Talk about a transgressive rivalry!!
August 7, 2009 (Yankee Stadium): Probably the best-pitched game on both sides during the 2005-11 incarnation of the rivalry. The Yanks win, 2-0, when A-Rod hits a walkoff homer in the bottom of the fifteenth. Josh Beckett and A.J. Burnett, former Florida teammates, are each unhittable for seven innings. Mo works the ninth, Papelbon the tenth.

April 7, 2010 (Fenway Park): As the yearly totals above will attest, Papelbon had a very rough year against the Yankees in 2010. It began with this game, where, after pitching a perfect ninth, he was sent out for a second inning by Terry Francona and immediately surrendered a homer to Curtis Granderson. He K'ed Nick Swisher, but got wild and had to be relieved--and it was already over: the Yanks wound up winning 3-1. Mo came in for the bottom of the tenth and picked up the save.

August 7, 2011 (Fenway Park): The Sox, still in high gear at this point in '11, were pushing their way past the Yankees for the AL East lead, and it was all working for them here--trailing 2-1 in the ninth, they pushed over a run against Mo (blown save!) to tie the game, then won it in the bottom of the eleventh against Phil Hughes. Paps pitched a scoreless ninth.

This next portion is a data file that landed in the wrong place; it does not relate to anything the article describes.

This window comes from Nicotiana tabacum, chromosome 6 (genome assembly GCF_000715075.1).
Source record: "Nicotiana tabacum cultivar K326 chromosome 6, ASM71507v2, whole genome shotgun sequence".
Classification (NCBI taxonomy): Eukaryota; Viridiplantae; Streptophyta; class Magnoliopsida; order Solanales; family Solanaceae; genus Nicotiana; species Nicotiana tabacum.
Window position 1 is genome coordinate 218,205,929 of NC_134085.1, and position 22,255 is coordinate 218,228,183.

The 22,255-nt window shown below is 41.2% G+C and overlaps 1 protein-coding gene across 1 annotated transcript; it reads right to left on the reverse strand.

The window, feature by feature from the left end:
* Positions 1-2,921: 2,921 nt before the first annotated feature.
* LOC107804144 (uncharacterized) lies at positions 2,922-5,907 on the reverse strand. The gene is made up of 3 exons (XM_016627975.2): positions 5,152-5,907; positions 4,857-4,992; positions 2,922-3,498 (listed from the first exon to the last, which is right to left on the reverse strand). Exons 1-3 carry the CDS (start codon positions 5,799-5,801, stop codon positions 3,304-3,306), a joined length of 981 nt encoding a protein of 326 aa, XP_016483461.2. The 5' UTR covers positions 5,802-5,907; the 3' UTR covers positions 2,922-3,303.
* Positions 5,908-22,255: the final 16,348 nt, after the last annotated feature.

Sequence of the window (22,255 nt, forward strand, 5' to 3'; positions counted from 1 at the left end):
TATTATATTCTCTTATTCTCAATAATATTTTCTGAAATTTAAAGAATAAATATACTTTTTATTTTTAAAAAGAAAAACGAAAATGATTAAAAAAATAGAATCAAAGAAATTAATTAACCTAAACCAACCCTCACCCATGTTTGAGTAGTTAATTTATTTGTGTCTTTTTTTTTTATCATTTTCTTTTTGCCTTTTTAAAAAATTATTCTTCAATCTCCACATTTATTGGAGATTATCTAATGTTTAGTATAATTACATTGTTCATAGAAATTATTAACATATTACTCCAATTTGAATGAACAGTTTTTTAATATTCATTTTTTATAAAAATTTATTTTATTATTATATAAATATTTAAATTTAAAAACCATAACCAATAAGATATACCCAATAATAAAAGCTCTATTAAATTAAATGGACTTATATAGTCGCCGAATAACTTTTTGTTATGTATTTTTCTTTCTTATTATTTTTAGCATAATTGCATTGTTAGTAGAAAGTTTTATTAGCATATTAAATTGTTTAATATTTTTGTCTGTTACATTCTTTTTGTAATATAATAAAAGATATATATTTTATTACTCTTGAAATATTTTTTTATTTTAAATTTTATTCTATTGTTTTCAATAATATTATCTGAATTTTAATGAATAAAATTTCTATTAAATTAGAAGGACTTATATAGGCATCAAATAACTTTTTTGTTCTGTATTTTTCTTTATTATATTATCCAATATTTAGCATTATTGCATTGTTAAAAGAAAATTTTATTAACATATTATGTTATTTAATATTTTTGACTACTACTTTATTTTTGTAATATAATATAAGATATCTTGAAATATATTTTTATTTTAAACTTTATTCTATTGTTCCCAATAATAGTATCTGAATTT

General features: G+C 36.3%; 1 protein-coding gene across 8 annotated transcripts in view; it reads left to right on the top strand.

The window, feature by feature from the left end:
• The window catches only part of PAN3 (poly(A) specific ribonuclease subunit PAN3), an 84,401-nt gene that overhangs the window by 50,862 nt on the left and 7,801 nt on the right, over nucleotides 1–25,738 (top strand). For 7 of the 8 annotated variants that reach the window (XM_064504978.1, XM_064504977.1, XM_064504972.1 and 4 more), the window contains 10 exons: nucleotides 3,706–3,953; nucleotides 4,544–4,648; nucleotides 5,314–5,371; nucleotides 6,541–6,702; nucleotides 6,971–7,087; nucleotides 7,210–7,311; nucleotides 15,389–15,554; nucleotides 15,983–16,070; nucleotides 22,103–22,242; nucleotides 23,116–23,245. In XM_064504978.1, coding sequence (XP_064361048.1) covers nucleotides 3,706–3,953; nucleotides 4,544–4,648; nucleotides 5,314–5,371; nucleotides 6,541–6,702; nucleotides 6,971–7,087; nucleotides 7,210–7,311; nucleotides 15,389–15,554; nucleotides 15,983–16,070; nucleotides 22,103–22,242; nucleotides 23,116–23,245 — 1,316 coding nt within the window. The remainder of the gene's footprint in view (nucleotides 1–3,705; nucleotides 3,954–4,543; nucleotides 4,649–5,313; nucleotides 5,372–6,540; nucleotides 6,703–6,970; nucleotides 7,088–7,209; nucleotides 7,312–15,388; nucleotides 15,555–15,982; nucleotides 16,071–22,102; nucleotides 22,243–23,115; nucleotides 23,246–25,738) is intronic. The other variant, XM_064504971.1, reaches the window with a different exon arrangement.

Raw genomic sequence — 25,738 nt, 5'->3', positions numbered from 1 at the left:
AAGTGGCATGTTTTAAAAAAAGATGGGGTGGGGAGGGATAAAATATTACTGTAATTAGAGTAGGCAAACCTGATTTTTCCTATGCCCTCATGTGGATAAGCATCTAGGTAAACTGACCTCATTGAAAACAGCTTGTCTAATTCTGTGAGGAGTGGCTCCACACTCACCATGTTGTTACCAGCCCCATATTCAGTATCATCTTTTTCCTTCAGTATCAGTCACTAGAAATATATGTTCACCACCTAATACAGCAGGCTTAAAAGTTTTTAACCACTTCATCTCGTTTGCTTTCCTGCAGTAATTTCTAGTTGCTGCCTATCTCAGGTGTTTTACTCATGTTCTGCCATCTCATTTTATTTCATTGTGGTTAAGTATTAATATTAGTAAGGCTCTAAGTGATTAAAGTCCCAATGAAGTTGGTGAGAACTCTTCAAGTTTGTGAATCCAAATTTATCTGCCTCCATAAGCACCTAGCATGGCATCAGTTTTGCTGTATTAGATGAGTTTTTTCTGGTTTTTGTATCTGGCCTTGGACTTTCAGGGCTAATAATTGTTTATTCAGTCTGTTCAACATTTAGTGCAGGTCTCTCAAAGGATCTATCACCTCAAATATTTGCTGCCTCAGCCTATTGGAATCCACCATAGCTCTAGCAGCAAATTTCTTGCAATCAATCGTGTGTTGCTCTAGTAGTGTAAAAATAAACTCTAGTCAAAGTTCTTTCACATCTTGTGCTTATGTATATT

September 25, 2011 (Yankee Stadium, second game of DH): Firmly in the grip of collapse, the Sox won their second-to-last game in 2011 by rallying from a 3-0 first-inning deficit, taking a 4-3 lead with two in the seventh. The Yanks tied it up and the game went fourteen innings before Jacoby Ellsbury took it to Aaron Laffey, hitting a three-run homer to pull out a 7-4 win. Mo pitched the ninth; Papelbon saved the game in the ninth by striking out Austin Romine with the bases loaded, then threw two more scoreless innings. It was his longest (2.1 IP) and most successful appearance against the Yanks.

The head-to-head record:

Rivera: 1-0, 4 Sv, 2 BSv, 2.92 ERA
Papelbon: 0-3, 1 Sv, 1 BSv, 3.65 ERA

The Yankees won seven of the eleven games where both Mo and Paps appeared.